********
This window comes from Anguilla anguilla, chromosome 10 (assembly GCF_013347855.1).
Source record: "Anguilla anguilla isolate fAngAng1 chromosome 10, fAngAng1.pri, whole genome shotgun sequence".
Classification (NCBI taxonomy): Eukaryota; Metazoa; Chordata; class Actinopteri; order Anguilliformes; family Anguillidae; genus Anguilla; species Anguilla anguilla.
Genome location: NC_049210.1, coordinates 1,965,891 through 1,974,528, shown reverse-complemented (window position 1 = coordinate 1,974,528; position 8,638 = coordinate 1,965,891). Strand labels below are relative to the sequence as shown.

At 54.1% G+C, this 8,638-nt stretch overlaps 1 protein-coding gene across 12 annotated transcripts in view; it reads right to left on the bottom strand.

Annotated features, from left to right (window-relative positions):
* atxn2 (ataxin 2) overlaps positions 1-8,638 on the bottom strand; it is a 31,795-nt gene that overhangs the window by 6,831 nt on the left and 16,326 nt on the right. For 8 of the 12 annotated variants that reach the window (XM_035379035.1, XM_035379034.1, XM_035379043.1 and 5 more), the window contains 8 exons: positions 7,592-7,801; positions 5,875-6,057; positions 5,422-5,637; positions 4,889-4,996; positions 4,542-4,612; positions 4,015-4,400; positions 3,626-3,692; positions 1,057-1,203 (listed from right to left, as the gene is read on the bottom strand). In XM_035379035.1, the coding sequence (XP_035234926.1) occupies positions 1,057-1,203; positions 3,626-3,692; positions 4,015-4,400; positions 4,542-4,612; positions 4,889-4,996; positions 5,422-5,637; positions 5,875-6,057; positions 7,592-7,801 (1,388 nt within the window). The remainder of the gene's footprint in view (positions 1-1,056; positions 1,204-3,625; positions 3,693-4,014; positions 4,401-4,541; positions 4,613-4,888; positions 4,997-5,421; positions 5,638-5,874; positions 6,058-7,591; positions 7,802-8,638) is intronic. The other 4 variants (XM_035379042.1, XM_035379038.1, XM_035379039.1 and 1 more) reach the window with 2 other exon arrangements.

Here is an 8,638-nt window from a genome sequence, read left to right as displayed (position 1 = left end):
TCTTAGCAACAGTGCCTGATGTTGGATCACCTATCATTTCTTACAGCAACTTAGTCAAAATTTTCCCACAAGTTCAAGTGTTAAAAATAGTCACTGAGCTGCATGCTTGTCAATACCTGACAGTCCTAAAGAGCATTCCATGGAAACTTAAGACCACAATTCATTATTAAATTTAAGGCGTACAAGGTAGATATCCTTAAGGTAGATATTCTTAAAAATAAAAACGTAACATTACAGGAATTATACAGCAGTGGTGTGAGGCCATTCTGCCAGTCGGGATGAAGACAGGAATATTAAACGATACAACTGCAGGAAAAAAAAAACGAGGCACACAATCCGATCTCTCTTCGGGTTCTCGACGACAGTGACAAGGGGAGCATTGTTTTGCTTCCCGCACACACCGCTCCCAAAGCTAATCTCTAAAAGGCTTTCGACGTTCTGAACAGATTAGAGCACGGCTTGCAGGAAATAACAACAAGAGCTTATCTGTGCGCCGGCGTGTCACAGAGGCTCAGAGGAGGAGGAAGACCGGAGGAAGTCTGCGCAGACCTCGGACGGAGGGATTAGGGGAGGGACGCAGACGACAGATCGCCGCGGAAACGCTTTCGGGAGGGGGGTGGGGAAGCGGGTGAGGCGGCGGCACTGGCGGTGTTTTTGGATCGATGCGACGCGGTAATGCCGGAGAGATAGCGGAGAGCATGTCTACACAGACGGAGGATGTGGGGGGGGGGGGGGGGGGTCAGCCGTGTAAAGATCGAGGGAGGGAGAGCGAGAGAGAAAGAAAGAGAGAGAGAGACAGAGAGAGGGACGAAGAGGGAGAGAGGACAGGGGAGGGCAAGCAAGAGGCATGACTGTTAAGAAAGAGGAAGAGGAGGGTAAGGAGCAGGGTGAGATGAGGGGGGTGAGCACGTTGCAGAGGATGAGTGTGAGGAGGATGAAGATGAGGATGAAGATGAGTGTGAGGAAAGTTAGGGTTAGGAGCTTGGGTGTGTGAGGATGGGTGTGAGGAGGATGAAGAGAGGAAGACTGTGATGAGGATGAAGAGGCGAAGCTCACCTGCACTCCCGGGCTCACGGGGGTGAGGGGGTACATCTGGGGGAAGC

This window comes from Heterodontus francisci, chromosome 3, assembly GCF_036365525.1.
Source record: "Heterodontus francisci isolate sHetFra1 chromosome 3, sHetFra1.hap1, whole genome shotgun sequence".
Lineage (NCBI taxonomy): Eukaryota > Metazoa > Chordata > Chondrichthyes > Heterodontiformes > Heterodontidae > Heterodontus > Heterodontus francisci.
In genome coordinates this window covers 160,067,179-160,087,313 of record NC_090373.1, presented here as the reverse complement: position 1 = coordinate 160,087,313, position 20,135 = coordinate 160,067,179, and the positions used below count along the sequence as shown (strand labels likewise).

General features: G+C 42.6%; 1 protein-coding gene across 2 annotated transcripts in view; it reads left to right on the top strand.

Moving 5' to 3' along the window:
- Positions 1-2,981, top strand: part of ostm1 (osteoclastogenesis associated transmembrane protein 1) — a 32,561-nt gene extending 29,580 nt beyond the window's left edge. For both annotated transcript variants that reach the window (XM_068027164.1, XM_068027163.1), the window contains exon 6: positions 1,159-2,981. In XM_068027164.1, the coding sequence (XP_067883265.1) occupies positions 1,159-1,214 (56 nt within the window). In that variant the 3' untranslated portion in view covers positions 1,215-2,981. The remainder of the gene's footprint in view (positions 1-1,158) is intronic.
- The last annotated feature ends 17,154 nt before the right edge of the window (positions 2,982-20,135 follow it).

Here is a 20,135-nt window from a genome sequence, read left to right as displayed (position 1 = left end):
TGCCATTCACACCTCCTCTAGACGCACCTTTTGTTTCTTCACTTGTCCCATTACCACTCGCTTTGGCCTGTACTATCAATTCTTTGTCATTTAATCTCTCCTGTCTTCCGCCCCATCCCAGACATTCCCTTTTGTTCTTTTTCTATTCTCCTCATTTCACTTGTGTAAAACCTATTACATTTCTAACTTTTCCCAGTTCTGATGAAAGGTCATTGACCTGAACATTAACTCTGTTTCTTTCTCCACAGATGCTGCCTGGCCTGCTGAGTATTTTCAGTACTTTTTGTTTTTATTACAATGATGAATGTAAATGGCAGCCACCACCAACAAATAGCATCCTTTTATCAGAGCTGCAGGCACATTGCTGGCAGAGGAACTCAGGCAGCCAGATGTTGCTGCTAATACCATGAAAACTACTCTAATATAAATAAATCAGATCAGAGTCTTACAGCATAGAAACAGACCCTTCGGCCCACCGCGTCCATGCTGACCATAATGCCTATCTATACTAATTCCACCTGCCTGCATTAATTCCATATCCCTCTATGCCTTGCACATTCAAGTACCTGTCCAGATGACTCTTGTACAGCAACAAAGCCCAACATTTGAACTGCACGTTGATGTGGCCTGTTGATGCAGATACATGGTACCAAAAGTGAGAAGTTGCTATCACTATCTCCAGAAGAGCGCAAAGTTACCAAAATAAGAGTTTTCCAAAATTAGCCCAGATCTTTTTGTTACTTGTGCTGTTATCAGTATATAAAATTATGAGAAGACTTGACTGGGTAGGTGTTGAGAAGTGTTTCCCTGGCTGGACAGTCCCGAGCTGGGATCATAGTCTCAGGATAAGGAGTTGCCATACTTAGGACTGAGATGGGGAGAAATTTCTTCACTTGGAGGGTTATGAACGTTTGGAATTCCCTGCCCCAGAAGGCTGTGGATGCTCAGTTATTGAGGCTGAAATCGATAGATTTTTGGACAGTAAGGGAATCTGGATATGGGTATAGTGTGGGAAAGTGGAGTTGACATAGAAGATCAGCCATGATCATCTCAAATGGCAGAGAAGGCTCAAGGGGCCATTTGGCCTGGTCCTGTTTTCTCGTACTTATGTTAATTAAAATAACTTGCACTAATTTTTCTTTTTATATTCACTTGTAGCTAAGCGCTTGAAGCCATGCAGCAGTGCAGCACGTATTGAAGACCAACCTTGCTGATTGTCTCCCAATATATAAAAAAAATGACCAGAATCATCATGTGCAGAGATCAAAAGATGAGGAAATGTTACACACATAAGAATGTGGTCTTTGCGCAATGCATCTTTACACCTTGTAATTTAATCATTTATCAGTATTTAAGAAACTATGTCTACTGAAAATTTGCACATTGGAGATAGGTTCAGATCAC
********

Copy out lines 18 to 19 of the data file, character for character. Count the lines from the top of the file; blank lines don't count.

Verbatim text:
Here is a 20,135-nt window from a genome sequence, read left to right as displayed (position 1 = left end):
TGCCATTCACACCTCCTCTAGACGCACCTTTTGTTTCTTCACTTGTCCCATTACCACTCGCTTTGGCCTGTACTATCAATTCTTTGTCATTTAATCTCTCCTGTCTTCCGCCCCATCCCAGACATTCCCTTTTGTTCTTTTTCTATTCTCCTCATTTCACTTGTGTAAAACCTATTACATTTCTAACTTTTCCCAGTTCTGATGAAAGGTCATTGACCTGAACATTAACTCTGTTTCTTTCTCCACAGATGCTGCCTGGCCTGCTGAGTATTTTCAGTACTTTTTGTTTTTATTACAATGATGAATGTAAATGGCAGCCACCACCAACAAATAGCATCCTTTTATCAGAGCTGCAGGCACATTGCTGGCAGAGGAACTCAGGCAGCCAGATGTTGCTGCTAATACCATGAAAACTACTCTAATATAAATAAATCAGATCAGAGTCTTACAGCATAGAAACAGACCCTTCGGCCCACCGCGTCCATGCTGACCATAATGCCTATCTATACTAATTCCACCTGCCTGCATTAATTCCATATCCCTCTATGCCTTGCACATTCAAGTACCTGTCCAGATGACTCTTGTACAGCAACAAAGCCCAACATTTGAACTGCACGTTGATGTGGCCTGTTGATGCAGATACATGGTACCAAAAGTGAGAAGTTGCTATCACTATCTCCAGAAGAGCGCAAAGTTACCAAAATAAGAGTTTTCCAAAATTAGCCCAGATCTTTTTGTTACTTGTGCTGTTATCAGTATATAAAATTATGAGAAGACTTGACTGGGTAGGTGTTGAGAAGTGTTTCCCTGGCTGGACAGTCCCGAGCTGGGATCATAGTCTCAGGATAAGGAGTTGCCATACTTAGGACTGAGATGGGGAGAAATTTCTTCACTTGGAGGGTTATGAACGTTTGGAATTCCCTGCCCCAGAAGGCTGTGGATGCTCAGTTATTGAGGCTGAAATCGATAGATTTTTGGACAGTAAGGGAATCTGGATATGGGTATAGTGTGGGAAAGTGGAGTTGACATAGAAGATCAGCCATGATCATCTCAAATGGCAGAGAAGGCTCAAGGGGCCATTTGGCCTGGTCCTGTTTTCTCGTACTTATGTTAATTAAAATAACTTGCACTAATTTTTCTTTTTATATTCACTTGTAGCTAAGCGCTTGAAGCCATGCAGCAGTGCAGCACGTATTGAAGACCAACCTTGCTGATTGTCTCCCAATATATAAAAAAAATGACCAGAATCATCATGTGCAGAGATCAAAAGATGAGGAAATGTTACACACATAAGAATGTGGTCTTTGCGCAATGCATCTTTACACCTTGTAATTTAATCATTTATCAGTATTTAAGAAACTATGTCTACTGAAAATTTGCACATTGGAGATAGGTTCAGATCAC